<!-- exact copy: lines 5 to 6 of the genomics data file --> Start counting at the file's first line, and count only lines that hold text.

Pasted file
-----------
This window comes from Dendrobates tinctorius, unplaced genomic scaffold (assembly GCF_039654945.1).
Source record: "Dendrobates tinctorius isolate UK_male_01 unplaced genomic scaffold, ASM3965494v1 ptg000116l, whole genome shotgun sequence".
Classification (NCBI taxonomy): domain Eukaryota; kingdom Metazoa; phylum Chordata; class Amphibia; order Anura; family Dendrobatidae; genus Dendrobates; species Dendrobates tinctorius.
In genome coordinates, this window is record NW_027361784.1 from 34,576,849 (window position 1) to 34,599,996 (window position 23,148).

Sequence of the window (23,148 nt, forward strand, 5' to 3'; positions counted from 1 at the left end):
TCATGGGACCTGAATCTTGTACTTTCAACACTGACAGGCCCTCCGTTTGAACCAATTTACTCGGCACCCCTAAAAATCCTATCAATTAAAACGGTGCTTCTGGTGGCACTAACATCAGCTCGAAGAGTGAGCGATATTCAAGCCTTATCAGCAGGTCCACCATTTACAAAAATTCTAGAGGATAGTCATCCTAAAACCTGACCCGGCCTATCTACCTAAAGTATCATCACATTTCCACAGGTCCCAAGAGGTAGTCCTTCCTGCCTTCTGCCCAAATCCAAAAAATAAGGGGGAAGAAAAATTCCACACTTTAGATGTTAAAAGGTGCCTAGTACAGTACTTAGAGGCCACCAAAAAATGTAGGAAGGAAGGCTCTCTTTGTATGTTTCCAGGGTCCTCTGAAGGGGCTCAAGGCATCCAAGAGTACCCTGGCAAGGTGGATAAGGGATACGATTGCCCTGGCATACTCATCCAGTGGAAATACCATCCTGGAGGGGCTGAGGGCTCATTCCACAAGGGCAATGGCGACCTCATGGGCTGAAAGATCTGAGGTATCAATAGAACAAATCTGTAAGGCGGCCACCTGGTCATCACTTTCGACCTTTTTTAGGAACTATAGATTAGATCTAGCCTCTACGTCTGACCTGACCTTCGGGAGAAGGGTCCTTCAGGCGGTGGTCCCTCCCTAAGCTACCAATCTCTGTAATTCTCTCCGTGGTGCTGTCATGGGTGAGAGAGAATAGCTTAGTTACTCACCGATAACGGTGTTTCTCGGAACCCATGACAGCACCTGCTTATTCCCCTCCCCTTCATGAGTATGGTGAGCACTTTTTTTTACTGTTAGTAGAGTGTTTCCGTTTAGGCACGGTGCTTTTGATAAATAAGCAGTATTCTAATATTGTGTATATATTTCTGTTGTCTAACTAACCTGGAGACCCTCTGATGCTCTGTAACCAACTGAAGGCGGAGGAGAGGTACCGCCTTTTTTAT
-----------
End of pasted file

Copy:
Sequence of the window (23,148 nt, forward strand, 5' to 3'; positions counted from 1 at the left end):
TCATGGGACCTGAATCTTGTACTTTCAACACTGACAGGCCCTCCGTTTGAACCAATTTACTCGGCACCCCTAAAAATCCTATCAATTAAAACGGTGCTTCTGGTGGCACTAACATCAGCTCGAAGAGTGAGCGATATTCAAGCCTTATCAGCAGGTCCACCATTTACAAAAATTCTAGAGGATAGTCATCCTAAAACCTGACCCGGCCTATCTACCTAAAGTATCATCACATTTCCACAGGTCCCAAGAGGTAGTCCTTCCTGCCTTCTGCCCAAATCCAAAAAATAAGGGGGAAGAAAAATTCCACACTTTAGATGTTAAAAGGTGCCTAGTACAGTACTTAGAGGCCACCAAAAAATGTAGGAAGGAAGGCTCTCTTTGTATGTTTCCAGGGTCCTCTGAAGGGGCTCAAGGCATCCAAGAGTACCCTGGCAAGGTGGATAAGGGATACGATTGCCCTGGCATACTCATCCAGTGGAAATACCATCCTGGAGGGGCTGAGGGCTCATTCCACAAGGGCAATGGCGACCTCATGGGCTGAAAGATCTGAGGTATCAATAGAACAAATCTGTAAGGCGGCCACCTGGTCATCACTTTCGACCTTTTTTAGGAACTATAGATTAGATCTAGCCTCTACGTCTGACCTGACCTTCGGGAGAAGGGTCCTTCAGGCGGTGGTCCCTCCCTAAGCTACCAATCTCTGTAATTCTCTCCGTGGTGCTGTCATGGGTGAGAGAGAATAGCTTAGTTACTCACCGATAACGGTGTTTCTCGGAACCCATGACAGCACCTGCTTATTCCCCTCCCCTTCATGAGTATGGTGAGCACTTTTTTTTACTGTTAGTAGAGTGTTTCCGTTTAGGCACGGTGCTTTTGATAAATAAGCAGTATTCTAATATTGTGTATATATTTCTGTTGTCTAACTAACCTGGAGACCCTCTGATGCTCTGTAACCAACTGAAGGCGGAGGAGAGGTACCGCCTTTTTTAT